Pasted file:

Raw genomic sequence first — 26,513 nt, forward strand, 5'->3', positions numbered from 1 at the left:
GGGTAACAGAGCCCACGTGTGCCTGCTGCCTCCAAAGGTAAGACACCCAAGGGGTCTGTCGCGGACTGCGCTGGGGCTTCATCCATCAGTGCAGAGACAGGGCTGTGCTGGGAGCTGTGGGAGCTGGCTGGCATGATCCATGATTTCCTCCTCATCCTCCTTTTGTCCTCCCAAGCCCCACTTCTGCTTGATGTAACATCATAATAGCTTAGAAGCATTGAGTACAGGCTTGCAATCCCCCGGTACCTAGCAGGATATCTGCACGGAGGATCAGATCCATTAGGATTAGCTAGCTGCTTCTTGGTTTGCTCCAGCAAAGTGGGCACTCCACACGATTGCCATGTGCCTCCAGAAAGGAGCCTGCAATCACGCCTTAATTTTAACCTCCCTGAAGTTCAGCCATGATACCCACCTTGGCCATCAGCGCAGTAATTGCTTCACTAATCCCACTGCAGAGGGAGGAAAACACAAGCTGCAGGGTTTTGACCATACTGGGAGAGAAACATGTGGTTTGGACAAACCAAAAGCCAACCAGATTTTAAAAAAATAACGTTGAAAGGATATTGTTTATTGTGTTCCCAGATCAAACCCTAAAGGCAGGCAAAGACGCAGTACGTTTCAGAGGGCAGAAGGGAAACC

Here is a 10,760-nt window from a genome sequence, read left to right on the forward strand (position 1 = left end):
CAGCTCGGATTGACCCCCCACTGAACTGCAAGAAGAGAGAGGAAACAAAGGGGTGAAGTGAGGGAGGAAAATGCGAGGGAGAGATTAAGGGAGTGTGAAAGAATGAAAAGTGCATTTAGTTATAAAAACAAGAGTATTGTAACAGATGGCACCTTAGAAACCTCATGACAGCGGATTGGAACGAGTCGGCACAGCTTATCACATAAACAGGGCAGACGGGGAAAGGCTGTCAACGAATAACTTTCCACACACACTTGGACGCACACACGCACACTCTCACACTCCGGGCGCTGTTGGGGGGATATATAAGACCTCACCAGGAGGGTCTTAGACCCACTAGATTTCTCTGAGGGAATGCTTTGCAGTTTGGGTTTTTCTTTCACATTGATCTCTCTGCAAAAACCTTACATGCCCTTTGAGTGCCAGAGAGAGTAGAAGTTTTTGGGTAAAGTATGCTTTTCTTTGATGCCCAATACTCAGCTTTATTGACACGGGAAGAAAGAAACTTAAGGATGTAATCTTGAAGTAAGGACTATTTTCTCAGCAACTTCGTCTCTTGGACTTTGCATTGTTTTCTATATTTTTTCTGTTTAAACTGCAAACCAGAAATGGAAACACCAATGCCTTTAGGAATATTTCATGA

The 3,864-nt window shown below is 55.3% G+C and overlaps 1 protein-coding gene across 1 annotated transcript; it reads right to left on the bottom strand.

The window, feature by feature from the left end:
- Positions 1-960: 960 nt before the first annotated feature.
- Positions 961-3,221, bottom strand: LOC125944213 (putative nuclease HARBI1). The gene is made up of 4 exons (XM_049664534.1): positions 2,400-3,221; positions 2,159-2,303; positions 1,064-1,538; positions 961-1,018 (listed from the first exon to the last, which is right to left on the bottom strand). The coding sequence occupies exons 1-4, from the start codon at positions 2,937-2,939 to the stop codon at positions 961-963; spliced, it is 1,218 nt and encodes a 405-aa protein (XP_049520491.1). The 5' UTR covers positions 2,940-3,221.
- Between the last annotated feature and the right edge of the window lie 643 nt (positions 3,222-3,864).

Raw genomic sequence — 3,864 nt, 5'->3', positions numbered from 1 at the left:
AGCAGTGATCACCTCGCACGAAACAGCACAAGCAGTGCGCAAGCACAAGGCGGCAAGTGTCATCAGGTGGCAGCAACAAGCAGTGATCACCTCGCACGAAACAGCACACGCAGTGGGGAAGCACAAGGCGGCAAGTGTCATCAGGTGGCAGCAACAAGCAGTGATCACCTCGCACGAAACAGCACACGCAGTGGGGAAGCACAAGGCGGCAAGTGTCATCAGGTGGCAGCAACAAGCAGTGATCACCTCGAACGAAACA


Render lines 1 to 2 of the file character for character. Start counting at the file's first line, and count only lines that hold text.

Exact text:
Raw genomic sequence first — 26,513 nt, forward strand, 5'->3', positions numbered from 1 at the left:
GGGTAACAGAGCCCACGTGTGCCTGCTGCCTCCAAAGGTAAGACACCCAAGGGGTCTGTCGCGGACTGCGCTGGGGCTTCATCCATCAGTGCAGAGACAGGGCTGTGCTGGGAGCTGTGGGAGCTGGCTGGCATGATCCATGATTTCCTCCTCATCCTCCTTTTGTCCTCCCAAGCCCCACTTCTGCTTGATGTAACATCATAATAGCTTAGAAGCATTGAGTACAGGCTTGCAATCCCCCGGTACCTAGCAGGATATCTGCACGGAGGATCAGATCCATTAGGATTAGCTAGCTGCTTCTTGGTTTGCTCCAGCAAAGTGGGCACTCCACACGATTGCCATGTGCCTCCAGAAAGGAGCCTGCAATCACGCCTTAATTTTAACCTCCCTGAAGTTCAGCCATGATACCCACCTTGGCCATCAGCGCAGTAATTGCTTCACTAATCCCACTGCAGAGGGAGGAAAACACAAGCTGCAGGGTTTTGACCATACTGGGAGAGAAACATGTGGTTTGGACAAACCAAAAGCCAACCAGATTTTAAAAAAATAACGTTGAAAGGATATTGTTTATTGTGTTCCCAGATCAAACCCTAAAGGCAGGCAAAGACGCAGTACGTTTCAGAGGGCAGAAGGGAAACC